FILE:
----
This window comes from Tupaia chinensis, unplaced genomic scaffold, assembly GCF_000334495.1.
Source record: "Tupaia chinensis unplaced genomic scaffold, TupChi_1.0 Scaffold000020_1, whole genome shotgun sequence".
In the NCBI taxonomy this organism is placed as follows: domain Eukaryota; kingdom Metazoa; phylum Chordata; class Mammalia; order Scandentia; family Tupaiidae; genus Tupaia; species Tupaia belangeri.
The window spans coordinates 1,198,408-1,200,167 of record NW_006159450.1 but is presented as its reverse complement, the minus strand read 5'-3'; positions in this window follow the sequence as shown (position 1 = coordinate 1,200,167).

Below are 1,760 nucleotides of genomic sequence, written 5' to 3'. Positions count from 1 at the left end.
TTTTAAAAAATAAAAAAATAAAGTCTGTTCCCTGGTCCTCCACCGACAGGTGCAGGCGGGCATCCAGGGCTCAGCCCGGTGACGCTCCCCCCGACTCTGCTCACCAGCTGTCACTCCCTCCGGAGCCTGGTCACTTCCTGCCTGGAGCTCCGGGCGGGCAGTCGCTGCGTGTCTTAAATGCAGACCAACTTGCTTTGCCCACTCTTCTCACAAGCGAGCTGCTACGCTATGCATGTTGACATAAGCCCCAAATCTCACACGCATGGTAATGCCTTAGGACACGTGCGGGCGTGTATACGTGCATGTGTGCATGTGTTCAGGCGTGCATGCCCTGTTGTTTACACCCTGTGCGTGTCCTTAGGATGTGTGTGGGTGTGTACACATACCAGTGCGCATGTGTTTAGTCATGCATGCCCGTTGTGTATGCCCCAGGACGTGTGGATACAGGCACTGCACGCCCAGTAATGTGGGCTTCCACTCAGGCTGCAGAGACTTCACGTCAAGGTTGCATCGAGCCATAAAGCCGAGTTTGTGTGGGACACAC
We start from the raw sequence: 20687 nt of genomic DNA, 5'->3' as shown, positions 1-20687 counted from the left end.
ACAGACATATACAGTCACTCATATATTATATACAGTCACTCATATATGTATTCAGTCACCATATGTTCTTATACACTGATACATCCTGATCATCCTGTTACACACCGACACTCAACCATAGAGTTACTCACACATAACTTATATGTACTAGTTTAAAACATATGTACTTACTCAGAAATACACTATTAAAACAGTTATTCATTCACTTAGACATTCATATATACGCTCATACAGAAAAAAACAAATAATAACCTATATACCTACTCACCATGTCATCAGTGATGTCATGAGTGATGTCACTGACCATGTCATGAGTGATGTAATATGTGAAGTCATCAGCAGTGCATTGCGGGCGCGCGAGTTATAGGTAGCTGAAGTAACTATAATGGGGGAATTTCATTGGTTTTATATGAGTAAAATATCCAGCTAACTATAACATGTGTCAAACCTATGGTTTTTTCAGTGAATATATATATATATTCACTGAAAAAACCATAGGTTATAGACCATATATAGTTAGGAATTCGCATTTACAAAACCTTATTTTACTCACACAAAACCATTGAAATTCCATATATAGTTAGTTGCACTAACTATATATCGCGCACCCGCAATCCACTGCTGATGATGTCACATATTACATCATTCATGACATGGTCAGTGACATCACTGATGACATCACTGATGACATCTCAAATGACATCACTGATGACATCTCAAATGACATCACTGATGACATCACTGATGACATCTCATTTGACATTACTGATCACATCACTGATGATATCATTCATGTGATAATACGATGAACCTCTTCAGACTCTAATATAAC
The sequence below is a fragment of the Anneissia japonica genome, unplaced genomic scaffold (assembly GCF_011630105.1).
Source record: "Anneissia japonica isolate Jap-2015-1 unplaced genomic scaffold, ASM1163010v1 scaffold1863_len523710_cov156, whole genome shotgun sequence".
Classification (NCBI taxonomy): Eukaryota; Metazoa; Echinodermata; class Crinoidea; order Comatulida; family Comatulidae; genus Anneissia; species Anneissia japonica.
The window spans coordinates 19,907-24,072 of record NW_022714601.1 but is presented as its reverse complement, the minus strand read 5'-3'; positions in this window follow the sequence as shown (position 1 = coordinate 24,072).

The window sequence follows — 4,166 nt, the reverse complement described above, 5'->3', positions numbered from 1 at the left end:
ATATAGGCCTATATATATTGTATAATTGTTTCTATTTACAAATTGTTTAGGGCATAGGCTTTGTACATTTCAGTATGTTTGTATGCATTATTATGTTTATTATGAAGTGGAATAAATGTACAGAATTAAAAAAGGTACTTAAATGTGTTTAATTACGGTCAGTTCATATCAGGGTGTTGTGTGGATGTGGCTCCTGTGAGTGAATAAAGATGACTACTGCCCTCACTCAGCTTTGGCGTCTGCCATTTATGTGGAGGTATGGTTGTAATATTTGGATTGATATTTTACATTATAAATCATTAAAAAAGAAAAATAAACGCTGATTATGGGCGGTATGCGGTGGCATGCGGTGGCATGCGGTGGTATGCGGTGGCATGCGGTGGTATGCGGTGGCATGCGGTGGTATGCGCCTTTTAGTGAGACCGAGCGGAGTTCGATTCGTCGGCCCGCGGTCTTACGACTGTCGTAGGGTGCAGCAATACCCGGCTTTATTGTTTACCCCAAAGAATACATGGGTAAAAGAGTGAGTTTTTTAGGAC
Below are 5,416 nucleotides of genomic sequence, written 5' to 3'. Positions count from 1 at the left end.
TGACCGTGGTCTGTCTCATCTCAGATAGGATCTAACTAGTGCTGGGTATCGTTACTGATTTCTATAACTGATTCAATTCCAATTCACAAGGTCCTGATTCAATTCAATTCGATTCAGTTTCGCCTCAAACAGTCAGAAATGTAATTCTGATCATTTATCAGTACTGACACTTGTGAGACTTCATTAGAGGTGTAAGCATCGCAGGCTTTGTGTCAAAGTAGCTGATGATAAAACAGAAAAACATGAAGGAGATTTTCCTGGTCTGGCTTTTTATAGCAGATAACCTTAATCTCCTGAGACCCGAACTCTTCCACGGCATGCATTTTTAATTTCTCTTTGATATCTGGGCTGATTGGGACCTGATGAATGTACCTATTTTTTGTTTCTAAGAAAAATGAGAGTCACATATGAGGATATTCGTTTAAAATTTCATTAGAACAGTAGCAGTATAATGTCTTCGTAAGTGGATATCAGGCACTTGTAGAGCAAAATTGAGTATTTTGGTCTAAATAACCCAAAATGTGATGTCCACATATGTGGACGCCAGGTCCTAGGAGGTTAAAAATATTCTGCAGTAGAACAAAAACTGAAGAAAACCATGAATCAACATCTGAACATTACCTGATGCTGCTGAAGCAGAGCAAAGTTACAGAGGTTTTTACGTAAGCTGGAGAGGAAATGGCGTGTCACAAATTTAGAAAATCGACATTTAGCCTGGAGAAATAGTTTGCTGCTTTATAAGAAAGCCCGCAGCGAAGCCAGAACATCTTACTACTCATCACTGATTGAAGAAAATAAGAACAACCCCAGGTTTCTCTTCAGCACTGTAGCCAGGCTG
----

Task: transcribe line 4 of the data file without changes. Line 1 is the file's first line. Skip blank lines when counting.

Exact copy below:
The window spans coordinates 1,198,408-1,200,167 of record NW_006159450.1 but is presented as its reverse complement, the minus strand read 5'-3'; positions in this window follow the sequence as shown (position 1 = coordinate 1,200,167).